The Sorry Saga of Bhutan's North

The Sorry Saga of Bhutan's North
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Friday, May 18, 2007

NEPAL: Food aid for Bhutanese refugees in jeopardy

Residents at the Sanischare refugee camp in southeastern Nepal
DAMAK, 8 May 2007 (IRIN) - Food assistance for over 100,000 Bhutanese refugees in Nepal, one of the most protracted refugee situations in Asia, is now under threat unless donor assistance is forthcoming soon.

According to the United Nations World Food Programme (WFP), US $5 million is needed to secure food supplies for the refugees for 2007. WFP spends approximately US $1 million a month to feed Nepal's Bhutanese refugees.

"If we don't get contributions by August we will need to start cutting rations in September until new contributions come in," Dominique Isabelle Hyde, deputy country director of WFP, told IRIN in the town of Damak in Nepal's southeastern Jhupa district. She said it generally takes six to eight weeks to transform a cash contribution into food in beneficiaries' mouths.

Such news spells disaster for Tanka Bahadur Katwal and his family who have been living in the Beldangi II extension camp, one of seven Bhutanese refugee camps in Nepal, for the past 15 years.

"We lost our homes and everything we own," the father-of-three said, adding: "This is the only thing that keeps our family alive."

Photo: David Swanson/IRIN
"We lost our homes and everything we own. This [food aid] is the only thing that keeps our family alive."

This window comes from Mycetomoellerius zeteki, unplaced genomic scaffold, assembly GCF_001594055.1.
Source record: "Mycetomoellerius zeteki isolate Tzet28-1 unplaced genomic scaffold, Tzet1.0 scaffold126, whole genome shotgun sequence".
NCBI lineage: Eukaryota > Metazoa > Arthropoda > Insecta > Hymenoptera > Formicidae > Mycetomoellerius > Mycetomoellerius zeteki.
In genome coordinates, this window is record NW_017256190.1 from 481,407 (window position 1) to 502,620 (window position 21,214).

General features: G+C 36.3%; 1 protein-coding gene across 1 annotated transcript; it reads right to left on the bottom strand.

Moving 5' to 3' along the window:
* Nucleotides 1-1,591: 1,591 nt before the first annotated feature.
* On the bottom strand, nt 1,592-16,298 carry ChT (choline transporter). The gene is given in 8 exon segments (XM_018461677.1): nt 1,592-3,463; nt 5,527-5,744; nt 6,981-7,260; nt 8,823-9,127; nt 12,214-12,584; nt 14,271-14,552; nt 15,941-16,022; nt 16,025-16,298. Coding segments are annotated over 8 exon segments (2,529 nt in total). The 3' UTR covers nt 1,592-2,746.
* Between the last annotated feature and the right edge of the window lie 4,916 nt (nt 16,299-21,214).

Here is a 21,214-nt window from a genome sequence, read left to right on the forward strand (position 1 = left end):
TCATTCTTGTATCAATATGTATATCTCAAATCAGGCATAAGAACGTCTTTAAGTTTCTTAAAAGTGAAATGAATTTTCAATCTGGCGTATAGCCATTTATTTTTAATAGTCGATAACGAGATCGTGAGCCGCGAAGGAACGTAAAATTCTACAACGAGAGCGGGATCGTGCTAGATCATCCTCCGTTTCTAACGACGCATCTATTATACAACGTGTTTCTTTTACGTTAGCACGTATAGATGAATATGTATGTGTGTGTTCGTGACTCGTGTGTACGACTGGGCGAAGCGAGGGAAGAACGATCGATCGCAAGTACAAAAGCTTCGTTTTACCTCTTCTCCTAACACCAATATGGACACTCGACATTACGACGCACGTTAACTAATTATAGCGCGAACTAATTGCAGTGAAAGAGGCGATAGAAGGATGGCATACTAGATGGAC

Tanka Bahadur Katwal

As refugees in the country since the early 1990s, the 42-year-old and other Bhutanese refugees like him are not allowed to work legally outside their camps or own land - making them largely dependent on rations of rice, pulses, sugar, salt and vegetable oil every two weeks.

WFP aid since 1992

WFP has been providing food aid to the Bhutanese refugee camps with since 1992. As a result, the nutritional status of the refugees is significantly better than the national average for Nepal.

Each month over 108,000 refugees require food aid, including approximately 3,000 pregnant and lactating women, young children and elderly people.

"Any decrease would result in serious hardship for my family and many others in my community," Katwal said, adding: "We would like to see the rations increased".
However, that looks unlikely, given what many view as donor fatigue, coupled with a now stronger focus on the peace process in the country following a decade-long conflict between government forces and Maoist rebels in which 13,000 people died.

"The refugees are dependent on the humanitarian assistance provided by the international community – and food is the most basic and vital element," Kaoru Nemoto, head of the United Nations Refugee Agency (UNHCR) office in Damak, said. "These people have already been pushed to the limit," she added, noting earlier instances in which non-food related rations had been cut in the past.

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